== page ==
Wednesday, May 08, 2013

Day In 3

Too lazy to think of any other blog post titles, cuz that's what I've been doing. Too lazy to spend money going out.

So, this time around, I'm gonna talk about this.

Since my generation is at that age when we're starting to think about things more seriously now, I've noticed there's a wave of young people, who supposedly support "new" ideals of how one must run the country.

A majority of them (on my FB at least, it feels kind of sad to always assert this as to avoid generalization to the whole masses), seem to yearn for "kepimpinan Islam/ulama'" and is based on different ideals and interpretations. Yeah I know I seem like a broken record as I keep repeating the same things over and over again macam dah taksub, ha ha ha ha, I apologize, I just don't feel like blurbing on my activities.

I completely agree with the concept of having religious scholars as advisers in any leadership. I can accept that there are religious scholars who are also good leaders, but I disagree with the concept of having it mandatory that a good leader must also be a religious scholar as I've explained in a previous post.

This time, though, I'd like to dig into why some people actually yearn for this one man band religious scholar-leader combo. Of course, it is a matter of my opinion, people may actually feel differently about it, wallahualam.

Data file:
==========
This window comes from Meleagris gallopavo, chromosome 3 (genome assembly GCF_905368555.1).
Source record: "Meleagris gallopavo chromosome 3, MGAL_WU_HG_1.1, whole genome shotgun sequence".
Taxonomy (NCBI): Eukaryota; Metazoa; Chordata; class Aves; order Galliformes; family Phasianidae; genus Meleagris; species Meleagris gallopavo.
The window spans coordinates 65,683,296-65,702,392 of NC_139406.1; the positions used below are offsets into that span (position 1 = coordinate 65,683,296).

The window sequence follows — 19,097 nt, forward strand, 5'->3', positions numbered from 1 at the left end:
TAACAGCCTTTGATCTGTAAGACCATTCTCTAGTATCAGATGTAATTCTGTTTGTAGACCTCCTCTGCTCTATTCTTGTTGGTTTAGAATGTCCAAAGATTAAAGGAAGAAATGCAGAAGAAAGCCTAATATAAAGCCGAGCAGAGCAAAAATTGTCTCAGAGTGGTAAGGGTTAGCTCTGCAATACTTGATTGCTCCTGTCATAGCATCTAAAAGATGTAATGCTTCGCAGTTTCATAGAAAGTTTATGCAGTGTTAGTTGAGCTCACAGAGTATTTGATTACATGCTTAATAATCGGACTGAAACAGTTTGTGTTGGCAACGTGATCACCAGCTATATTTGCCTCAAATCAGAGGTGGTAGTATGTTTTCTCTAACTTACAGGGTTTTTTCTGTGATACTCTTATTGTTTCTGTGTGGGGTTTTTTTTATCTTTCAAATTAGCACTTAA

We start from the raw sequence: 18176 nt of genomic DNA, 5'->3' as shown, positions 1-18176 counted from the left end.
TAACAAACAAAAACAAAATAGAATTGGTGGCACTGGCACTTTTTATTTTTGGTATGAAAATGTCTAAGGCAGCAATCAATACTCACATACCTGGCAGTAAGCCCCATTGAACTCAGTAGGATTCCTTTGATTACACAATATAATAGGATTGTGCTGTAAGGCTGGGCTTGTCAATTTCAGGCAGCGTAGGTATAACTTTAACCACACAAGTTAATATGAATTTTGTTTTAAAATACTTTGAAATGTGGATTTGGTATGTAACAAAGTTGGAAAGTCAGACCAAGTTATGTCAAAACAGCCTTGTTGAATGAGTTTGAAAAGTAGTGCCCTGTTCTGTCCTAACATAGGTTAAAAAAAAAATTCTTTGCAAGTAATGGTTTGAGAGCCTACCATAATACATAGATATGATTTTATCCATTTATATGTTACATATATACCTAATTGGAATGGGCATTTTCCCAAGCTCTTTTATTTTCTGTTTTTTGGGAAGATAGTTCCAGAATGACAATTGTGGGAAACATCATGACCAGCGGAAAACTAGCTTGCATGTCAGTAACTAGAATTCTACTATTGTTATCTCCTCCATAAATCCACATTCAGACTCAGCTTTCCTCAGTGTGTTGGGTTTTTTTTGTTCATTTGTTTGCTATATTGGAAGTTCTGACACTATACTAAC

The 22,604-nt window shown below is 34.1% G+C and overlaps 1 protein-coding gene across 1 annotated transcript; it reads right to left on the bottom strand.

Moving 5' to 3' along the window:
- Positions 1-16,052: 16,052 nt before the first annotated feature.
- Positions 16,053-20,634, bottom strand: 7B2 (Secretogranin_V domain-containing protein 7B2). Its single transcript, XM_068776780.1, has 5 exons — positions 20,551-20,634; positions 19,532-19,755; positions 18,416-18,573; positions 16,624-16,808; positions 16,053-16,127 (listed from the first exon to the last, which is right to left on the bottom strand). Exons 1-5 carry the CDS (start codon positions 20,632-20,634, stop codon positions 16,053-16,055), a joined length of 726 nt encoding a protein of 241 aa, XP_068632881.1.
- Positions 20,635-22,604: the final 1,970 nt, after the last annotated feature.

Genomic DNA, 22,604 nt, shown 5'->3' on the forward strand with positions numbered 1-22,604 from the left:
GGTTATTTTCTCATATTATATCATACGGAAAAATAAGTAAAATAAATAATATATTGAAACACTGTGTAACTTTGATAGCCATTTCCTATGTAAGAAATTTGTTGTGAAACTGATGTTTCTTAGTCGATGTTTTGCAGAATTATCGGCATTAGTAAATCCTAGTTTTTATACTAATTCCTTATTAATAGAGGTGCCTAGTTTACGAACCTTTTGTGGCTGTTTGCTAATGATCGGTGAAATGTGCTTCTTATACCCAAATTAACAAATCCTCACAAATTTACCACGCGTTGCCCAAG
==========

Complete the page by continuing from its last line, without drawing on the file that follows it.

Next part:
There is sudden wave of realization that the younger generation is in trouble. Social ills are everywhere, and it becomes a basis for allegations of poor leadership. Semua insaf, semua start join usrah. (maaflah, prejudis sikit dengan usrah. kelemahan diri di situ. ehem. maybe komen tentang usrah tu some other post- said that in the past, but haven't had the mood to do it yet. but not all of what I'm going to say is baseless or irrelevant. Read on). Then, we have people who go overseas or have started to read and are charmed  by calls of "religious leadership" as the panacea to the social ills and inadequate leadership that they perceive.

I am not refuting that religion is not the answer (some people might debate this, but I choose not to speak on that for this post). I merely disagree with how they go about doing it.

Though the intention is there, but what I disagree with is the monolithic conception of religion. "The world is in shambles, but we shall save you, because our way is the right way, it is the ONLY way."

"Ohh tolak X, tolak Y, tolak Islam!" Senang betul label orang.

And they go about that by building an IMAGE, and IDEAL that people would automatically buy into, and thus easily reject anything that does not abide to that IMAGE or IDEAL.

I believe that there should always be room for critical thinking. You lay down the principles and give people room to think for themselves if what is being portrayed or acted upon is based on those principles. "Join me, I will guide you to greatness" is not enough. It is more convincing when people choose you and are able to provide solid reasons for their choices instead of simply because "ONLY YOU can do it right".

It sickens me even more when this mere IMAGE is conceived using religious verses or imagery that puts you on the pedestal of the saints from history, while you put down others who do not abide by this image.